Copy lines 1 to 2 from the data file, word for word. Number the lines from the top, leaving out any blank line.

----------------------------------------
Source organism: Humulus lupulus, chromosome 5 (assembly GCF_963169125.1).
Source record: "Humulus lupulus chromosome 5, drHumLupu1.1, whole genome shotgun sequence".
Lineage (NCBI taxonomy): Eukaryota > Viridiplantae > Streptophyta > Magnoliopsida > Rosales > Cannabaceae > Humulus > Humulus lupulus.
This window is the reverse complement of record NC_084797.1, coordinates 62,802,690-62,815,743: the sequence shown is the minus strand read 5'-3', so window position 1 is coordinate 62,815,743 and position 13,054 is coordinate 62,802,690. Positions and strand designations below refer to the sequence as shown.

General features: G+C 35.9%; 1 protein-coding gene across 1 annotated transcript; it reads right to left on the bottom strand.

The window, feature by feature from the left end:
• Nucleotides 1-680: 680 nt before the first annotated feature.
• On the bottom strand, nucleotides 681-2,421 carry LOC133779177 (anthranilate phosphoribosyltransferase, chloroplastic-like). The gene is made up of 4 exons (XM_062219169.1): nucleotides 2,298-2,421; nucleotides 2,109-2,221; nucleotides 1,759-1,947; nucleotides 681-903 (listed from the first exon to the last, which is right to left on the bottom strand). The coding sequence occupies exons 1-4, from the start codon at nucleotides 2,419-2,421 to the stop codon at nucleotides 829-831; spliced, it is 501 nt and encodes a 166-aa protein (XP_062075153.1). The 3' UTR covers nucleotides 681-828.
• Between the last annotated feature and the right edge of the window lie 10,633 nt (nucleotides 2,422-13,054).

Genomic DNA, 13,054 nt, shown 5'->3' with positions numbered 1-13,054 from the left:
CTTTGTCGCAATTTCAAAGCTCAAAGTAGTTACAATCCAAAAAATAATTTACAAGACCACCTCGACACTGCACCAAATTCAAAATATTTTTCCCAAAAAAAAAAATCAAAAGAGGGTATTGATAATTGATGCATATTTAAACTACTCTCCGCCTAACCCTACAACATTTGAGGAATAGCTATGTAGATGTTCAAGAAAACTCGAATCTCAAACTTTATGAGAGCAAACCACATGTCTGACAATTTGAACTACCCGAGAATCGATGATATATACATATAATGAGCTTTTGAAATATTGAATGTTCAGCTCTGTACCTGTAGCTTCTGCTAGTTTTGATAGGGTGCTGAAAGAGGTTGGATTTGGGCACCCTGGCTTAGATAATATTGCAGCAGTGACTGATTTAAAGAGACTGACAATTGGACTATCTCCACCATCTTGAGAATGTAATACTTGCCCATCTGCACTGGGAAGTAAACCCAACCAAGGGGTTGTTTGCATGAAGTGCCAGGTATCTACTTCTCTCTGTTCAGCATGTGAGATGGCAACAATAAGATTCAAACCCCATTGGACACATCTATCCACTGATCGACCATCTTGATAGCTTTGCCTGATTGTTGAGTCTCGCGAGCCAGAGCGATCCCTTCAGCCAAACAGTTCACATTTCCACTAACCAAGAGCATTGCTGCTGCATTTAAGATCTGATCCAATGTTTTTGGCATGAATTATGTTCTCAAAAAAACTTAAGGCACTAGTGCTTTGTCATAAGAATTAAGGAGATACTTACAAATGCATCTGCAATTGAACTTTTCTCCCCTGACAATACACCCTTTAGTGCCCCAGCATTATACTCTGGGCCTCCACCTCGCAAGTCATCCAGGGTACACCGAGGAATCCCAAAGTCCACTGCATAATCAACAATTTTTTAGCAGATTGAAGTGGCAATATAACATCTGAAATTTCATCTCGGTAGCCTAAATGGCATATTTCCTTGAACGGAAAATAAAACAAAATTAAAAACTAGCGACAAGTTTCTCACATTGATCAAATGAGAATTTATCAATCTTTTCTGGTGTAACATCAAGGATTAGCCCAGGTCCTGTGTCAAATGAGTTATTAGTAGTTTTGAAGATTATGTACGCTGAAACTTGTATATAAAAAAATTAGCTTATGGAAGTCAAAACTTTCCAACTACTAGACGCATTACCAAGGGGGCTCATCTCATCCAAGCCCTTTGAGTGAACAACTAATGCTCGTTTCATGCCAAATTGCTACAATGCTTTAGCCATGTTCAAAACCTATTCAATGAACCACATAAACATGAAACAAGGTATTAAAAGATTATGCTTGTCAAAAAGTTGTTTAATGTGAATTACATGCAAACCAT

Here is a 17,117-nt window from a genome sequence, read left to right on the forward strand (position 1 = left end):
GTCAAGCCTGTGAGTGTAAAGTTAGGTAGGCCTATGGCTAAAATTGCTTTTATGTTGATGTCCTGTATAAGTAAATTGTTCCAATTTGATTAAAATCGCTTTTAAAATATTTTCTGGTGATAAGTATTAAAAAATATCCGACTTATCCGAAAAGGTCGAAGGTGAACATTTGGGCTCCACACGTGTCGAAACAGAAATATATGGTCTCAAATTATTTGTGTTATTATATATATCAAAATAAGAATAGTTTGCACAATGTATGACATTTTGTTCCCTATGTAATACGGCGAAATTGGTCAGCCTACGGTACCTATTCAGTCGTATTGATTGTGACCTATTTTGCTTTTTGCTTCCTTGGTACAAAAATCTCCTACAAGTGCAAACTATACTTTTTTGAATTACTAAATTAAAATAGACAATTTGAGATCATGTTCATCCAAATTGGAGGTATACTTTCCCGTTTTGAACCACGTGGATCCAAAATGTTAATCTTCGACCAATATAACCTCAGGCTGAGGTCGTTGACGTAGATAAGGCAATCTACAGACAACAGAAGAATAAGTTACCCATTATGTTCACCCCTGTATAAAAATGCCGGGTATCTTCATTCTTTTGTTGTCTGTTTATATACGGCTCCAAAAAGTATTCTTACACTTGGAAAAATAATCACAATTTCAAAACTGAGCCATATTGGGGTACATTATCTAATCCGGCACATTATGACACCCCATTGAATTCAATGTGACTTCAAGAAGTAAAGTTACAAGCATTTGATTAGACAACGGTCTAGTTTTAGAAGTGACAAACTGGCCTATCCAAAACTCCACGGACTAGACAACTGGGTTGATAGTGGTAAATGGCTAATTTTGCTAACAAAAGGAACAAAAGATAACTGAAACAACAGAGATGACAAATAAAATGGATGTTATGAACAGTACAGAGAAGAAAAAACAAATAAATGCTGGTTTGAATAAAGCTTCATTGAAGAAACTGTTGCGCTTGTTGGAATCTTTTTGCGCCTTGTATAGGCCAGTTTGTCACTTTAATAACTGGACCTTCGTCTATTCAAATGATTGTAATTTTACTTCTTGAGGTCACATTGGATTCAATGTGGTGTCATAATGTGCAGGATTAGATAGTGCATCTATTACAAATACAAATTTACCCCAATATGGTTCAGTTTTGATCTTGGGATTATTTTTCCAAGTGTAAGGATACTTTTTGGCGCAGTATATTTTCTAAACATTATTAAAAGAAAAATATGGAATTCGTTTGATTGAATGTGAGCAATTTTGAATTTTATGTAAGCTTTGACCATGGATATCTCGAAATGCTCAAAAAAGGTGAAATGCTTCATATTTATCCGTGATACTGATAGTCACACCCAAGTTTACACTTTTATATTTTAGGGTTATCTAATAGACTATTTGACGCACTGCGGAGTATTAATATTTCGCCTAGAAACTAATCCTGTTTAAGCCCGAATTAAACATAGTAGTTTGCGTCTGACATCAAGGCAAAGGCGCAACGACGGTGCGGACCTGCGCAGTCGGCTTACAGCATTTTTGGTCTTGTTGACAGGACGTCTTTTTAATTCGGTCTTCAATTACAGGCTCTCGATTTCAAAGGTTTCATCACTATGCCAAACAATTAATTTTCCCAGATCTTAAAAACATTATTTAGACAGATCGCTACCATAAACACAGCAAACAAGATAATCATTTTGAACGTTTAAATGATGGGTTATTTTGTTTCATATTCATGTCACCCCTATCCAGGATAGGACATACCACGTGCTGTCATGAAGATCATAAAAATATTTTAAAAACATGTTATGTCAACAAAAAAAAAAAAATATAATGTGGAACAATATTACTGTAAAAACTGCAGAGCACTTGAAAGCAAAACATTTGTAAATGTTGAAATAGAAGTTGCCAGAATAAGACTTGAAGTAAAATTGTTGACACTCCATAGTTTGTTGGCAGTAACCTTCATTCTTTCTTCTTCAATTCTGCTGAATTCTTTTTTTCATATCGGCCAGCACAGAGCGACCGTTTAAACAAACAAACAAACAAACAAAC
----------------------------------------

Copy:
Source organism: Humulus lupulus, chromosome 5 (assembly GCF_963169125.1).
Source record: "Humulus lupulus chromosome 5, drHumLupu1.1, whole genome shotgun sequence".